I’m looking at the internet through the eyes of someone working in the music industry, as a recording artist, a studio owner and a music publisher. What was once the supposed gateway to music business success is closing and its closing fast. In fact it may have never really been open at all.

We have all heard the stories of how a band was found on myspace and then international fame soon followed. I once bought into this, but now I’m not so sure. How true can this be? Success in business has always been built on hard work, time, effort, energy, preparation and education. There are always the stories of overnight successes but even then all of the above things were at some point involved. No one can succeed at anything if they have never put forth any effort to succeed can they?

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Friday
Nov192010

Google Music Currently Shuts Out Independent Artists

Billboard recently posted details about a proposed music service currently being created by Google. The proposal outlines ways to help major label artists with its tentative format, but there is no mention of indie labels or artists.

The proposed plans are to offer a basic digital music retailer concept with a twist. The company is hoping to provide an innovative cloud-based service where consumers can have their music in a “locker” for $25 per year. Music in the “locker” could be downloaded or streamed by an internet connected gadget.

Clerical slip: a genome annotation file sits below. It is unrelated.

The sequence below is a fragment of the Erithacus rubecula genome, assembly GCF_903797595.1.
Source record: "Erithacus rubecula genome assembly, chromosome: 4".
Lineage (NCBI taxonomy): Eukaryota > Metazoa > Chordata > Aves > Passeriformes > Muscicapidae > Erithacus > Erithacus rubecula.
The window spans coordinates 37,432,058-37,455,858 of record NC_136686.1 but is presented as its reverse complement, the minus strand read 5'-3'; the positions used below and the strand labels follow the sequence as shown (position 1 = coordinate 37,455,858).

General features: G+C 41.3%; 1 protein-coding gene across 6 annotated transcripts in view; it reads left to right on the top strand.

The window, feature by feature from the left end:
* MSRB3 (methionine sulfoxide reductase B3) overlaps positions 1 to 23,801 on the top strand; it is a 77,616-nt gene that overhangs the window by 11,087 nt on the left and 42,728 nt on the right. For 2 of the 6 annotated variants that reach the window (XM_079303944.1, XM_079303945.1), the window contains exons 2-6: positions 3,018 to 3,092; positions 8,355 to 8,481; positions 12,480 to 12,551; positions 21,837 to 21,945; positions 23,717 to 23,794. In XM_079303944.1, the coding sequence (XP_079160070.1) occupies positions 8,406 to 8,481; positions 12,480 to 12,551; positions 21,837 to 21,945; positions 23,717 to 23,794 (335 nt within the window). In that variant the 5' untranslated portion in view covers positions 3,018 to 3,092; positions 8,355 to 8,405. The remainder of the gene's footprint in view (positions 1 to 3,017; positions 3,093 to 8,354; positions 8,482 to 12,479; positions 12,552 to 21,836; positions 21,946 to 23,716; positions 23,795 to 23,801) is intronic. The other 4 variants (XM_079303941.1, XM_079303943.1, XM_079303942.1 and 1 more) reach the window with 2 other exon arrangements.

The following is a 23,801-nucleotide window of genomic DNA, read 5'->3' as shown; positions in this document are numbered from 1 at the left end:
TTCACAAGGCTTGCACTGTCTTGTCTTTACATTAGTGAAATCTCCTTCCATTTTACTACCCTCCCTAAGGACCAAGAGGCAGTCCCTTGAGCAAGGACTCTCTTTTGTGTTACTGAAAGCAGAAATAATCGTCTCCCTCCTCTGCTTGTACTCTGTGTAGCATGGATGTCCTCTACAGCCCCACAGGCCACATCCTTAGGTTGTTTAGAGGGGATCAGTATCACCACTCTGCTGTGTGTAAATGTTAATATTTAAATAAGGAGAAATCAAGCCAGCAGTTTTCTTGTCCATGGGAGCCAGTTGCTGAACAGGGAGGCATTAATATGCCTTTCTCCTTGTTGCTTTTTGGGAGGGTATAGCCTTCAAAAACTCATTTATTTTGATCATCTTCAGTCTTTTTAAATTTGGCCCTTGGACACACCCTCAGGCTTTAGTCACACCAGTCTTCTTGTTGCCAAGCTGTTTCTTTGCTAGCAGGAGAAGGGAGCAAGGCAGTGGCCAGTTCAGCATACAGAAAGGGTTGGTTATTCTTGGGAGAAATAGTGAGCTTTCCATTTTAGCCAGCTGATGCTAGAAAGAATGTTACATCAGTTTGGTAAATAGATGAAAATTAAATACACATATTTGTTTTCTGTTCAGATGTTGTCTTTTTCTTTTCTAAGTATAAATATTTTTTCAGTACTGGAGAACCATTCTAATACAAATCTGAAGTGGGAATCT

The proposal seems to be an iTunes competitor and not a game-changer like most music fans had hoped.

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Friday
Nov122010

Record Any Vocals Lately? Read This.

Audio engineering and production is an art and one of the most technically demanding areas of the art is vocal recording. Vocal performance recording - on a general level - is taught in recording and engineering programs of most colleges and universities, around New York and California. I learned some useful information from the Institute of Audio Research, however what I am about to share with you came from painstaking hours in the school of hard- knocks.

The human voice is naturally forward and present to our hearing system. And the equal loudness contours show us that we hear the human voice three to four times louder than the greater part of the human hearing spectrum.

This is important because in a musical production, the human voice not only tells the story of the song, by communicating the emotions and sentiment through language and other expressions, but it naturally wants to be heard above all else because of its frequency range. To get the best sounding vocal recording, a producer or engineer must start with the vocal performance.